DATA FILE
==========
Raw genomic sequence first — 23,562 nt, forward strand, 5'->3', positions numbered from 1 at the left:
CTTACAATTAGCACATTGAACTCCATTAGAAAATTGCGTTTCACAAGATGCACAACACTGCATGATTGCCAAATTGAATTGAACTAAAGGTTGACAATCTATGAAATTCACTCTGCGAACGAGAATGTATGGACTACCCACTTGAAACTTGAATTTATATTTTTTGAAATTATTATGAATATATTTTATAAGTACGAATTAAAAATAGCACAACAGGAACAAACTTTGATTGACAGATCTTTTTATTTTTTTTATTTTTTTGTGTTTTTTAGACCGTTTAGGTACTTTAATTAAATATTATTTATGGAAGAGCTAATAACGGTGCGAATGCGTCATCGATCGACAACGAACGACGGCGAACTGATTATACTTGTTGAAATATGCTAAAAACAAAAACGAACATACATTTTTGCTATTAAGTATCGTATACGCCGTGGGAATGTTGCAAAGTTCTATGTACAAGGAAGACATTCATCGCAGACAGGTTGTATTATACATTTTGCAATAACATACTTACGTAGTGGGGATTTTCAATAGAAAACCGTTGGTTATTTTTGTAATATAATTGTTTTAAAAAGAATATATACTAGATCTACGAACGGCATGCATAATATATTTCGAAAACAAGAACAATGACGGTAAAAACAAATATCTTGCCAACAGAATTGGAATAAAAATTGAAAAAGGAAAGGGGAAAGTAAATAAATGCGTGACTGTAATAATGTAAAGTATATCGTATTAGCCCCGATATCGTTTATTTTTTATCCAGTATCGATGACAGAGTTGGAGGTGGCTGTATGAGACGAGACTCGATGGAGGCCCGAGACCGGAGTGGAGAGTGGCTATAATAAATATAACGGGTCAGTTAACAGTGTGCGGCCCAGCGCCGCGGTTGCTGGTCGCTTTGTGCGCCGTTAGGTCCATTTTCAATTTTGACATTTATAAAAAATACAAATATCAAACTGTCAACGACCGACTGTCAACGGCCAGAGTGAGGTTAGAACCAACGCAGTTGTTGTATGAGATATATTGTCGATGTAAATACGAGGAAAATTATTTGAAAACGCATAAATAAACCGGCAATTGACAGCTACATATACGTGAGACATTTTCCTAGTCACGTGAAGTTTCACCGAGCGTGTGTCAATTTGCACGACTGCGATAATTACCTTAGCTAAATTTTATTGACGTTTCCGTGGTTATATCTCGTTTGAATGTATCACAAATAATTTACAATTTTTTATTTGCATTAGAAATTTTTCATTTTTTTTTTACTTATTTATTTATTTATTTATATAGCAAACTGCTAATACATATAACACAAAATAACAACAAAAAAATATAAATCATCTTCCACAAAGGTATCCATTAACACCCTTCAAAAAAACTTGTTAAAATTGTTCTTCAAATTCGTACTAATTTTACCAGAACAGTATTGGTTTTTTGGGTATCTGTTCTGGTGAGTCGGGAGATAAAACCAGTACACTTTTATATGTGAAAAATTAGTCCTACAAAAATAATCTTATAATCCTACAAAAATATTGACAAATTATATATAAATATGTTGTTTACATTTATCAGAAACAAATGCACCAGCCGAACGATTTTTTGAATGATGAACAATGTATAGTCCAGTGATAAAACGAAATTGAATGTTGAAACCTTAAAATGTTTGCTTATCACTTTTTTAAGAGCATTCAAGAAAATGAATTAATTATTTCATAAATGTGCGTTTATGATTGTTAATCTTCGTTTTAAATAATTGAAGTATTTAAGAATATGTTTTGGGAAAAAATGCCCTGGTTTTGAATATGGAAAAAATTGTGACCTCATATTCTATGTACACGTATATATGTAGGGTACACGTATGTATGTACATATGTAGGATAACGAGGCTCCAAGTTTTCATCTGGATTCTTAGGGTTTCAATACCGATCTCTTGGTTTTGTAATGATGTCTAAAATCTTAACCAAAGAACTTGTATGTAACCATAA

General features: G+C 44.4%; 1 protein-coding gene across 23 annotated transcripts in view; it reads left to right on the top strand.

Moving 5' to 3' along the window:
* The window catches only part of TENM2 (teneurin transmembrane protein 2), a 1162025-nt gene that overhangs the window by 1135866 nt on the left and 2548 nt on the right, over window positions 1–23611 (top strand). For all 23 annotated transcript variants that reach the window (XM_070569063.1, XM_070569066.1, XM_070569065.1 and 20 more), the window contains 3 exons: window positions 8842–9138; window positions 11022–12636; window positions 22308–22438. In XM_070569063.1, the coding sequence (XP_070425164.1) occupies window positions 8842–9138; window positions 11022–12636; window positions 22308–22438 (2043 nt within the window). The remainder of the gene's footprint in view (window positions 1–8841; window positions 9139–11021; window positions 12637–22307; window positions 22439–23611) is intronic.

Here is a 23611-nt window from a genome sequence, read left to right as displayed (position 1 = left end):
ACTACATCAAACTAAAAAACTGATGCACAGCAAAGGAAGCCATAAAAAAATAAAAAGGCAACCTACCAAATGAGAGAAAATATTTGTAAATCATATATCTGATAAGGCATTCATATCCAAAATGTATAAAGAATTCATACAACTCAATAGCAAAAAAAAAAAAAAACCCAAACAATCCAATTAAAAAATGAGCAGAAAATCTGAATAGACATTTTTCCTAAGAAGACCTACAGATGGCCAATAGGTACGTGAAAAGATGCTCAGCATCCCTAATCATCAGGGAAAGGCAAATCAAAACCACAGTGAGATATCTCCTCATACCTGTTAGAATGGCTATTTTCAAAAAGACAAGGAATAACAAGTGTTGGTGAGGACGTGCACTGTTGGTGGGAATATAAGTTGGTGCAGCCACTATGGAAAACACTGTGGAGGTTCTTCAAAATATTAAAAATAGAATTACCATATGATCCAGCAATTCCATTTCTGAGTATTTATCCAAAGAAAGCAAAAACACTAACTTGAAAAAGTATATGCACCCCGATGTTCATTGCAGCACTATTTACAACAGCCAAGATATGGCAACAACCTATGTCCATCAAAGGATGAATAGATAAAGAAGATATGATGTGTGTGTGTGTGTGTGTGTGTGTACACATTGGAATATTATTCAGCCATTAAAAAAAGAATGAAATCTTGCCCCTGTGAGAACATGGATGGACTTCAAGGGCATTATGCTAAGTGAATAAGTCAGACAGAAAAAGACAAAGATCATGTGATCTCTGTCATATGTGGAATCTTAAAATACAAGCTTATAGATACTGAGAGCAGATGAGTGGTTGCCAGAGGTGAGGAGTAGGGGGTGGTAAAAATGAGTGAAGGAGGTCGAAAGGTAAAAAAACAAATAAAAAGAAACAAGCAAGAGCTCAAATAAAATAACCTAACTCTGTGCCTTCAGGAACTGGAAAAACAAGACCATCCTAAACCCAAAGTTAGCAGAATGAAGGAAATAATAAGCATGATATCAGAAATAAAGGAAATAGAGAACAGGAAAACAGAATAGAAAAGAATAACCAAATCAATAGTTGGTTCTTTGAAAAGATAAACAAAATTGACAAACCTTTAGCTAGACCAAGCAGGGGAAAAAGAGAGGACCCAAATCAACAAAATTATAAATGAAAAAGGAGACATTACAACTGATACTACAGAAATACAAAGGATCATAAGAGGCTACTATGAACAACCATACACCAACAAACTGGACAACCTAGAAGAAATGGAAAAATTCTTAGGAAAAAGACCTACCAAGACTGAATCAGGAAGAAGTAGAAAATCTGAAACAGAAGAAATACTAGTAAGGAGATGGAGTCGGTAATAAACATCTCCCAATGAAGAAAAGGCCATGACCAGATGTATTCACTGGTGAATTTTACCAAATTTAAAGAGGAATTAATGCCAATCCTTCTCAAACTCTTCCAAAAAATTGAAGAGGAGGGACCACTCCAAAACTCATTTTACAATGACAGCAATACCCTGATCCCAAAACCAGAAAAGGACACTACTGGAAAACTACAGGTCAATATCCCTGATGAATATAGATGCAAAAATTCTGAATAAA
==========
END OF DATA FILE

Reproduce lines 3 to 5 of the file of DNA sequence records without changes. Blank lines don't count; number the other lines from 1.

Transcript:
General features: G+C 44.4%; 1 protein-coding gene across 23 annotated transcripts in view; it reads left to right on the top strand.

Moving 5' to 3' along the window:
* The window catches only part of TENM2 (teneurin transmembrane protein 2), a 1162025-nt gene that overhangs the window by 1135866 nt on the left and 2548 nt on the right, over window positions 1–23611 (top strand). For all 23 annotated transcript variants that reach the window (XM_070569063.1, XM_070569066.1, XM_070569065.1 and 20 more), the window contains 3 exons: window positions 8842–9138; window positions 11022–12636; window positions 22308–22438. In XM_070569063.1, the coding sequence (XP_070425164.1) occupies window positions 8842–9138; window positions 11022–12636; window positions 22308–22438 (2043 nt within the window). The remainder of the gene's footprint in view (window positions 1–8841; window positions 9139–11021; window positions 12637–22307; window positions 22439–23611) is intronic.